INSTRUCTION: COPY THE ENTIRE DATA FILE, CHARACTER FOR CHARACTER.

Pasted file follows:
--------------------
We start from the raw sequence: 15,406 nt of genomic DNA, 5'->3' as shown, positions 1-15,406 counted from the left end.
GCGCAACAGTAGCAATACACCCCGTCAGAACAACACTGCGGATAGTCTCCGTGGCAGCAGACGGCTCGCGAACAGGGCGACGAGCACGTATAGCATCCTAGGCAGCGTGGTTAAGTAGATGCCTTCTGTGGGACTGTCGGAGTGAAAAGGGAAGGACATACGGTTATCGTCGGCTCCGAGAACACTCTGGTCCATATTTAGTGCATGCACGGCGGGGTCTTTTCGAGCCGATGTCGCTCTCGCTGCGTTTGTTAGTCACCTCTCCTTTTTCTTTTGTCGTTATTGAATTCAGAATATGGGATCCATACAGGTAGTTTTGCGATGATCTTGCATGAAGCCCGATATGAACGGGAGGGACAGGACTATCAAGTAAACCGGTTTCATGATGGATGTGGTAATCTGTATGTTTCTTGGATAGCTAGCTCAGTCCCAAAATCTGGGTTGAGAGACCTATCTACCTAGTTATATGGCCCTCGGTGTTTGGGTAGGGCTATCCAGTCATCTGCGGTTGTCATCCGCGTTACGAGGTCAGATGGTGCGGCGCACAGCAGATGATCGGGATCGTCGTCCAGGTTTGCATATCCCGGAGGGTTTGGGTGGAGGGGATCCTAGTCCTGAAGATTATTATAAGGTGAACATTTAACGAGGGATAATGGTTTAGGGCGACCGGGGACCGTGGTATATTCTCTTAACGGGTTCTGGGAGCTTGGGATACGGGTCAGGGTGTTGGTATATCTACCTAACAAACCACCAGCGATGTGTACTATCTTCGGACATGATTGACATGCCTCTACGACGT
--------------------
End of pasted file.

We start from the raw sequence: 15,406 nt of genomic DNA, 5'->3' as shown, positions 1-15,406 counted from the left end.
GCGCAACAGTAGCAATACACCCCGTCAGAACAACACTGCGGATAGTCTCCGTGGCAGCAGACGGCTCGCGAACAGGGCGACGAGCACGTATAGCATCCTAGGCAGCGTGGTTAAGTAGATGCCTTCTGTGGGACTGTCGGAGTGAAAAGGGAAGGACATACGGTTATCGTCGGCTCCGAGAACACTCTGGTCCATATTTAGTGCATGCACGGCGGGGTCTTTTCGAGCCGATGTCGCTCTCGCTGCGTTTGTTAGTCACCTCTCCTTTTTCTTTTGTCGTTATTGAATTCAGAATATGGGATCCATACAGGTAGTTTTGCGATGATCTTGCATGAAGCCCGATATGAACGGGAGGGACAGGACTATCAAGTAAACCGGTTTCATGATGGATGTGGTAATCTGTATGTTTCTTGGATAGCTAGCTCAGTCCCAAAATCTGGGTTGAGAGACCTATCTACCTAGTTATATGGCCCTCGGTGTTTGGGTAGGGCTATCCAGTCATCTGCGGTTGTCATCCGCGTTACGAGGTCAGATGGTGCGGCGCACAGCAGATGATCGGGATCGTCGTCCAGGTTTGCATATCCCGGAGGGTTTGGGTGGAGGGGATCCTAGTCCTGAAGATTATTATAAGGTGAACATTTAACGAGGGATAATGGTTTAGGGCGACCGGGGACCGTGGTATATTCTCTTAACGGGTTCTGGGAGCTTGGGATACGGGTCAGGGTGTTGGTATATCTACCTAACAAACCACCAGCGATGTGTACTATCTTCGGACATGATTGACATGCCTCTACGACGT